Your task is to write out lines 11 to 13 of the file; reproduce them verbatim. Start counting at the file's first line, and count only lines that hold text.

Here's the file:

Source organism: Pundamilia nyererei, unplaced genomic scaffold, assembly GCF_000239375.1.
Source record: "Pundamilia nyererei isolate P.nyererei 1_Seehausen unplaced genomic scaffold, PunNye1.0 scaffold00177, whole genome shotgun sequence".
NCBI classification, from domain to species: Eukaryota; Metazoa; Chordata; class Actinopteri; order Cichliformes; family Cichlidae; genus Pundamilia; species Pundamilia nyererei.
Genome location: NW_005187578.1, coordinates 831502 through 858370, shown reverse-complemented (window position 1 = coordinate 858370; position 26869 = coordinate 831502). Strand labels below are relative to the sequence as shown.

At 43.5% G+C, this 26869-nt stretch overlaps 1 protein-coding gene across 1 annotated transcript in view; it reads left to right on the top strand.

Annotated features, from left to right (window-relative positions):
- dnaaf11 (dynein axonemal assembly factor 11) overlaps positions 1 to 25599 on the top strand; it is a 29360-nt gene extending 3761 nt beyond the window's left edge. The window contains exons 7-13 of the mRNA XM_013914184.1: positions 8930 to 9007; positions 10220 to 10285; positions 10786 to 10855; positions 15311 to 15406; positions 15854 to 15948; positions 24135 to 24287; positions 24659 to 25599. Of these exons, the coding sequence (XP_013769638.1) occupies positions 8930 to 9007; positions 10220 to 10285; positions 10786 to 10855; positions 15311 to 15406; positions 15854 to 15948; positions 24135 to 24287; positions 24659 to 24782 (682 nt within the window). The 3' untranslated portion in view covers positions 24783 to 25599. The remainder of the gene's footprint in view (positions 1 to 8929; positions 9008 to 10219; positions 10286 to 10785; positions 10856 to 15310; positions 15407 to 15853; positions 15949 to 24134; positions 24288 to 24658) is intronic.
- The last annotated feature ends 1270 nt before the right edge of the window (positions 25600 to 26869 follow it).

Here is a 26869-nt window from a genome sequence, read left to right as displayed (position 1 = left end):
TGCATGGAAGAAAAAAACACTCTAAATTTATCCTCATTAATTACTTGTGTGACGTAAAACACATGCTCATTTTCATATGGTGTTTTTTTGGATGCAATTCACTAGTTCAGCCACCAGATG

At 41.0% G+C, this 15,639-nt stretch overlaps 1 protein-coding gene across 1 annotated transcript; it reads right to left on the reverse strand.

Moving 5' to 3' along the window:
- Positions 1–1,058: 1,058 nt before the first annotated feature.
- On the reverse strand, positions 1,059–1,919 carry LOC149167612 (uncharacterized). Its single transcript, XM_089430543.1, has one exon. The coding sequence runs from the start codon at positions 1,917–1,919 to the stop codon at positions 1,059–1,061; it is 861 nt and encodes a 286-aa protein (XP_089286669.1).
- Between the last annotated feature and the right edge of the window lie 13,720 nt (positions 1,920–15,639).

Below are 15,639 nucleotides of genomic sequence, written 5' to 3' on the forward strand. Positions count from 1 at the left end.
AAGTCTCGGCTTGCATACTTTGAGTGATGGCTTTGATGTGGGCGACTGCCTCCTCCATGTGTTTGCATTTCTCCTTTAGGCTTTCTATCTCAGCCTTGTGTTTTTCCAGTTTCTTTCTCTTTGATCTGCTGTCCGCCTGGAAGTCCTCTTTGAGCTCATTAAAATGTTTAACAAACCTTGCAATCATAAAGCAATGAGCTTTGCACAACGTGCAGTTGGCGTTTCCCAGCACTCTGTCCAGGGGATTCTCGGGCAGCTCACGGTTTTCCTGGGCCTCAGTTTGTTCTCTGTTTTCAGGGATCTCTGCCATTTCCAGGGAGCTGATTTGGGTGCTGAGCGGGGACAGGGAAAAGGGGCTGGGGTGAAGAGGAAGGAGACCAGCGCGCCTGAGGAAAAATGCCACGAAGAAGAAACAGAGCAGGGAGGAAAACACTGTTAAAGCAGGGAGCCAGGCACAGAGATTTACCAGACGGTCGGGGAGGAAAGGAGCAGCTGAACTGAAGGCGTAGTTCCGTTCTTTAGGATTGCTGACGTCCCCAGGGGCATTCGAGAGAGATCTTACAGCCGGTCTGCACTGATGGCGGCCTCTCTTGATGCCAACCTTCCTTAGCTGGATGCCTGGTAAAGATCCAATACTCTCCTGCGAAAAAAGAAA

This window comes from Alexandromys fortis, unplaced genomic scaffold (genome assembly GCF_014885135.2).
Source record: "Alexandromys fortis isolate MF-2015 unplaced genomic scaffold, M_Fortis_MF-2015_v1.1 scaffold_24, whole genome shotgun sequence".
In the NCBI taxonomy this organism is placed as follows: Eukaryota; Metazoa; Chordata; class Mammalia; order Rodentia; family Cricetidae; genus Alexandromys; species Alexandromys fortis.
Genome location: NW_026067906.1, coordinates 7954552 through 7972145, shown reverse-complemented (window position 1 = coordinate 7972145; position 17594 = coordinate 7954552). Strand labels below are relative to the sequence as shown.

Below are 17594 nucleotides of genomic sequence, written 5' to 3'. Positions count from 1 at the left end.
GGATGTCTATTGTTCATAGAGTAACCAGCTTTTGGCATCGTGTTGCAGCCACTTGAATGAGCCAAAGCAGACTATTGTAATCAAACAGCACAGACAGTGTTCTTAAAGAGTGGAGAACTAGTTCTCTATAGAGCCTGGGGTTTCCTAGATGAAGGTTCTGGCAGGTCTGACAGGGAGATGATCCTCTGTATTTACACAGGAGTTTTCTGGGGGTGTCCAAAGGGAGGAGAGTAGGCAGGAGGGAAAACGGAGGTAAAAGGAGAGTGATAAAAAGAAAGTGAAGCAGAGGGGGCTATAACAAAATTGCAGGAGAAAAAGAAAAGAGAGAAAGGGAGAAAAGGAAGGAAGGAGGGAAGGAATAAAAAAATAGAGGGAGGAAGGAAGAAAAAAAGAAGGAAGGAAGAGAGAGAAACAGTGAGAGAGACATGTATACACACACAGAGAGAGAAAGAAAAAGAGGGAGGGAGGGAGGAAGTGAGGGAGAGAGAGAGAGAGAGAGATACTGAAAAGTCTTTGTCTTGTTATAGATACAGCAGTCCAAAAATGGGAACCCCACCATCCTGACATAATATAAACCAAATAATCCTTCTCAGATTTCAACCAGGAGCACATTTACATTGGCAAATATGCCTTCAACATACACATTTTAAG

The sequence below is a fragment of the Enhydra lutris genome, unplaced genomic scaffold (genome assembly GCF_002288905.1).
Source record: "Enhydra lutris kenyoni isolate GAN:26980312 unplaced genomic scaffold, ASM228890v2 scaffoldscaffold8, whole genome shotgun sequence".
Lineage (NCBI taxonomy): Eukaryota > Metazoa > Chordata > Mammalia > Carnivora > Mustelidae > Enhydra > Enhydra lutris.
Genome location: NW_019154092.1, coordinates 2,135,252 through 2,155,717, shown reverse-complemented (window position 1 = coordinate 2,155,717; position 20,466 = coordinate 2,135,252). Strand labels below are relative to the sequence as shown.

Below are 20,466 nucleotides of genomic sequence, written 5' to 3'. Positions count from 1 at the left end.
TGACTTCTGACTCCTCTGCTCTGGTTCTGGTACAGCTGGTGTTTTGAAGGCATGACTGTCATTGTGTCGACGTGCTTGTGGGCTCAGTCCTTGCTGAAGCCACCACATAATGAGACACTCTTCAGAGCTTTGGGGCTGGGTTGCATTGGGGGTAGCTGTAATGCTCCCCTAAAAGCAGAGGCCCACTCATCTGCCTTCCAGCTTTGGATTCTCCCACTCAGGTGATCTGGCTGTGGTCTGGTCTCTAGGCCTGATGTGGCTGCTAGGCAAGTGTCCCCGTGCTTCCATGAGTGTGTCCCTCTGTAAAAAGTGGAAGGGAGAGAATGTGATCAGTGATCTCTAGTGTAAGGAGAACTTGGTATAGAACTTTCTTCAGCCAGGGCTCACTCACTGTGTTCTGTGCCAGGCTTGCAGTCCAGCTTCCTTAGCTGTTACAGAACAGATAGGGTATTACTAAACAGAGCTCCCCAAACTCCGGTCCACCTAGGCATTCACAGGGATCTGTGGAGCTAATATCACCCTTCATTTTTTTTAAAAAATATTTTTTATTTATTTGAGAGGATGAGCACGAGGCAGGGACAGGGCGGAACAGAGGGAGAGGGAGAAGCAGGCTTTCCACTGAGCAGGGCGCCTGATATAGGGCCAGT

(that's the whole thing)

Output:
At 41.0% G+C, this 15,639-nt stretch overlaps 1 protein-coding gene across 1 annotated transcript; it reads right to left on the reverse strand.

Moving 5' to 3' along the window:
- Positions 1–1,058: 1,058 nt before the first annotated feature.